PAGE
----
Tragically, neither conservatives or liberals give much thought to the ties that bind us together as a nation.  We are too fixated on the failings of our ideological opposites to examine what our side has lost.  As things stand, neither conservatives nor liberals have a narrative that all Americans, or even most Americans, can rally around. (more…)

Kellogg challenges the colorblind consensus

By Alan Bean

The W.K. Kellogg Foundation recently launched a $75 million grant-making program dedicated to racial healing.  “We believe that all children should have equal access to opportunity,” the foundation’s website reads.  “To make this vision a reality, we direct our grants and resources to support racial healing and to remove systemic barriers that hold some children back. We invest in community and national organizations whose innovative and effective programs foster racial healing. And through action-oriented research and public policy work, we are helping translate insights into new strategies and sustainable solutions.”

In an article written for the National Committee for Responsive Philanthropy, Dr. Gail Christopher, Kellogg’s vice president for program strategy, addressed the issue squarely:

The vision that guides the work of the W.K. Kellogg Foundation is clear: we envision a nation that marshals its resources to assure that all children thrive.  What may be less self-evident to some is the pernicious and self-perpetuating way in which racism impedes many children’s opportunities to do so. (more…)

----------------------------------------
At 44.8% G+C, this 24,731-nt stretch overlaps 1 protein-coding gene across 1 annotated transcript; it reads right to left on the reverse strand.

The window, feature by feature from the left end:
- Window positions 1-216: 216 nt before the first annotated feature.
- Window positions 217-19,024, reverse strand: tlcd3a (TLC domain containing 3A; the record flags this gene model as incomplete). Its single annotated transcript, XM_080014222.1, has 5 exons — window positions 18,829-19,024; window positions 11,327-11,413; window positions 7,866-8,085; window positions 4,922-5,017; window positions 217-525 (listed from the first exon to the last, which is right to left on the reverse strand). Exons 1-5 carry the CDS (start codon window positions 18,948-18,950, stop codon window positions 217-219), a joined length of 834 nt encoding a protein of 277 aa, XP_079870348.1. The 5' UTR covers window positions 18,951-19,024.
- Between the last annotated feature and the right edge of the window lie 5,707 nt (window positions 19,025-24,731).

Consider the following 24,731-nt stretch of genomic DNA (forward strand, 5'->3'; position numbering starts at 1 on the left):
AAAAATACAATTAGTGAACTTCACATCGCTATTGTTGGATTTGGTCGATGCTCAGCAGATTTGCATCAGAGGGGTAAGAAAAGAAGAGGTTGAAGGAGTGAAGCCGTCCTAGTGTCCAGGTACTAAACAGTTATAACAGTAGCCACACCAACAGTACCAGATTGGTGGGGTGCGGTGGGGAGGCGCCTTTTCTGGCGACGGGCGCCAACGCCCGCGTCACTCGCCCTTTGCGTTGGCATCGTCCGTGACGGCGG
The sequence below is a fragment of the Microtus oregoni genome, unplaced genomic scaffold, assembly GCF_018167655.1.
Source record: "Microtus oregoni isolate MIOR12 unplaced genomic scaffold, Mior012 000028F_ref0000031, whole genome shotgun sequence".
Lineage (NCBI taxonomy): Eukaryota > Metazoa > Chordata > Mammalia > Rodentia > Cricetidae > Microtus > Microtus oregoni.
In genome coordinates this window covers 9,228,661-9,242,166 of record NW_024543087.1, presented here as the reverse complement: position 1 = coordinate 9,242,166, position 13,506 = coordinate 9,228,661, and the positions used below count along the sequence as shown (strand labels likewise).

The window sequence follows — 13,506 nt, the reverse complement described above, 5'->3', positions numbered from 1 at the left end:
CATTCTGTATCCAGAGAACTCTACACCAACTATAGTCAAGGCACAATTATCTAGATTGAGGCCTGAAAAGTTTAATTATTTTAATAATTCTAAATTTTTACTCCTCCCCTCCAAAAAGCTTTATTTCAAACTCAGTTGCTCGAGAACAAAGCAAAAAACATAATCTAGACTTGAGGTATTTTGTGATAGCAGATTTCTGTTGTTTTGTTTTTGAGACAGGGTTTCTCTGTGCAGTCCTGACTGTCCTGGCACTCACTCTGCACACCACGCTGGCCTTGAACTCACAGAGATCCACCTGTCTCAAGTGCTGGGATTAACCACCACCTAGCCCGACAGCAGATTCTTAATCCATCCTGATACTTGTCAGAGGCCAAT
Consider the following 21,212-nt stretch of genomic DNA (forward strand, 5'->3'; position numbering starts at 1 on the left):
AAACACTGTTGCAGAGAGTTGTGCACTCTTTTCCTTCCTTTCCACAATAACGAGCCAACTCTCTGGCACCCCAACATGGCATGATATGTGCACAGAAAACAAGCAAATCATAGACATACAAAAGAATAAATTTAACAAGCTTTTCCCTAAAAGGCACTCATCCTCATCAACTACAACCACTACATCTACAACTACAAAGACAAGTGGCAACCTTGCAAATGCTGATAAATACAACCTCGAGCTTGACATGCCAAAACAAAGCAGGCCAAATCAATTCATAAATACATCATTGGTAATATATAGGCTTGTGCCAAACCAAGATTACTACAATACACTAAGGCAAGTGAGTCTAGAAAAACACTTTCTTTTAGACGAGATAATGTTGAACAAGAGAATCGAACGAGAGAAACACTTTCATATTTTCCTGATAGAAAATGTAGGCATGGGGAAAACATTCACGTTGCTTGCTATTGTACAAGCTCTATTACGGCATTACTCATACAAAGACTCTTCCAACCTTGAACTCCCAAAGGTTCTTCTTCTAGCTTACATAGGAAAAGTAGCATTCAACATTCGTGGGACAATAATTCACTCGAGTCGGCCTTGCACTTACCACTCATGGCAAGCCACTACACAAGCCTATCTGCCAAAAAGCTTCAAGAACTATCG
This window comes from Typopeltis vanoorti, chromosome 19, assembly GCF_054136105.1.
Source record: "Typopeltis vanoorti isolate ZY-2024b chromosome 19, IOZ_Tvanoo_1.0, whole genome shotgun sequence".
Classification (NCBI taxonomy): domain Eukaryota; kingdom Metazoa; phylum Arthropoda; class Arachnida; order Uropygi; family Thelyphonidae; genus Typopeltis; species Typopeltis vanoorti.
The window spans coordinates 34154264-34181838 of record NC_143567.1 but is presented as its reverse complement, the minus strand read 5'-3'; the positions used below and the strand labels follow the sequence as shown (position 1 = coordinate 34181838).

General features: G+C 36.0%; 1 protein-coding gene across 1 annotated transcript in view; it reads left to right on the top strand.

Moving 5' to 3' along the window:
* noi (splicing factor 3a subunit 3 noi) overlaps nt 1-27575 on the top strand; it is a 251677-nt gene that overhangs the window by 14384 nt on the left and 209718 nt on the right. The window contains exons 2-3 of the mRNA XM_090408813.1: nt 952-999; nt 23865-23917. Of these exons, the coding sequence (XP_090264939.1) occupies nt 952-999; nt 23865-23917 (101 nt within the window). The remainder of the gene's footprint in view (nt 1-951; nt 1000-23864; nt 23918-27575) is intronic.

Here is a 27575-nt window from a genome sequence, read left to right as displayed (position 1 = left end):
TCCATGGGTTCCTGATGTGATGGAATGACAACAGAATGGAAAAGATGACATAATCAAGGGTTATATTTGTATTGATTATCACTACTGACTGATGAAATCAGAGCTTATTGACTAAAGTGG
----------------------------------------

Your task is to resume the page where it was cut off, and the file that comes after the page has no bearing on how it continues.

Right-winger + hard time = compassion

prisonBy Alan Bean

Why are so many right-wingers suddenly arguing the case for criminal justice reform?  In this fascinating piece in Salon, Justin Elliot of Salon directs this question to Doug Berman, author of the influential Sentencing Law and Policy blog

Here are the highlights:

1. Prison is far more brutal than most people believe it to be

2. Most of the conservatives currently leading the smart on crime crusade have been locked up: Duke Cunningham, Charles Colson, Pat Nolan, Conrad Black

3. The religious concept of redemption generally plays a large role in these conversions.

4. Historically, mass incarceration required the enthusiastic cooperation of the political left

5. When you do hard time you realize that harsh penalties are typically applied to crimes disproportionately committed by minorities

6. Busting budgets and historically low crime rates make this a good time for reform, but . . .